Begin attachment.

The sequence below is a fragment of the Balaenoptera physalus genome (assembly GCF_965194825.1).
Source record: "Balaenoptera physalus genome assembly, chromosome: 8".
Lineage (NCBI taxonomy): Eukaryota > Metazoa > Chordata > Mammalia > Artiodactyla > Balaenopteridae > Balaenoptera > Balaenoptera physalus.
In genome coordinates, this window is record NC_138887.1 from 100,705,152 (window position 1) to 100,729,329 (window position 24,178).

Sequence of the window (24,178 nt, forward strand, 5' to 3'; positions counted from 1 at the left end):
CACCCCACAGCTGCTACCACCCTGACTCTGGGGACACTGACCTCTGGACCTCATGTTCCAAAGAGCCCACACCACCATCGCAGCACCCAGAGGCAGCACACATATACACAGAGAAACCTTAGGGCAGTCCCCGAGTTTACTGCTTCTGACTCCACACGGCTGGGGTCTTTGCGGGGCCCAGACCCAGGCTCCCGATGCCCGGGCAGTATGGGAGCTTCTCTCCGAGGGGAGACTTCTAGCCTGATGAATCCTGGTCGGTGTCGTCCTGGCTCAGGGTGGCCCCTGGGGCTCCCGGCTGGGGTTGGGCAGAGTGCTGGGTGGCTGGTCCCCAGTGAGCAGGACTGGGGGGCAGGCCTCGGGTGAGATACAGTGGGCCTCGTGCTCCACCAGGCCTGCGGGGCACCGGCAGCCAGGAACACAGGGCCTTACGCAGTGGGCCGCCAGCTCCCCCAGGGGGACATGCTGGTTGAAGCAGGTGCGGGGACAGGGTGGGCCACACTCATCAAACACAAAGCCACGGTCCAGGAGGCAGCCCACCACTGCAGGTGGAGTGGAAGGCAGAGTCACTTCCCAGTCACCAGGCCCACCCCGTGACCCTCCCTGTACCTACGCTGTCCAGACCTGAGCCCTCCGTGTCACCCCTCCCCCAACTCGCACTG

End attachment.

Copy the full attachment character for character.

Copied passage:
The sequence below is a fragment of the Balaenoptera physalus genome (assembly GCF_965194825.1).
Source record: "Balaenoptera physalus genome assembly, chromosome: 8".
Lineage (NCBI taxonomy): Eukaryota > Metazoa > Chordata > Mammalia > Artiodactyla > Balaenopteridae > Balaenoptera > Balaenoptera physalus.
In genome coordinates, this window is record NC_138887.1 from 100,705,152 (window position 1) to 100,729,329 (window position 24,178).

Sequence of the window (24,178 nt, forward strand, 5' to 3'; positions counted from 1 at the left end):
CACCCCACAGCTGCTACCACCCTGACTCTGGGGACACTGACCTCTGGACCTCATGTTCCAAAGAGCCCACACCACCATCGCAGCACCCAGAGGCAGCACACATATACACAGAGAAACCTTAGGGCAGTCCCCGAGTTTACTGCTTCTGACTCCACACGGCTGGGGTCTTTGCGGGGCCCAGACCCAGGCTCCCGATGCCCGGGCAGTATGGGAGCTTCTCTCCGAGGGGAGACTTCTAGCCTGATGAATCCTGGTCGGTGTCGTCCTGGCTCAGGGTGGCCCCTGGGGCTCCCGGCTGGGGTTGGGCAGAGTGCTGGGTGGCTGGTCCCCAGTGAGCAGGACTGGGGGGCAGGCCTCGGGTGAGATACAGTGGGCCTCGTGCTCCACCAGGCCTGCGGGGCACCGGCAGCCAGGAACACAGGGCCTTACGCAGTGGGCCGCCAGCTCCCCCAGGGGGACATGCTGGTTGAAGCAGGTGCGGGGACAGGGTGGGCCACACTCATCAAACACAAAGCCACGGTCCAGGAGGCAGCCCACCACTGCAGGTGGAGTGGAAGGCAGAGTCACTTCCCAGTCACCAGGCCCACCCCGTGACCCTCCCTGTACCTACGCTGTCCAGACCTGAGCCCTCCGTGTCACCCCTCCCCCAACTCGCACTG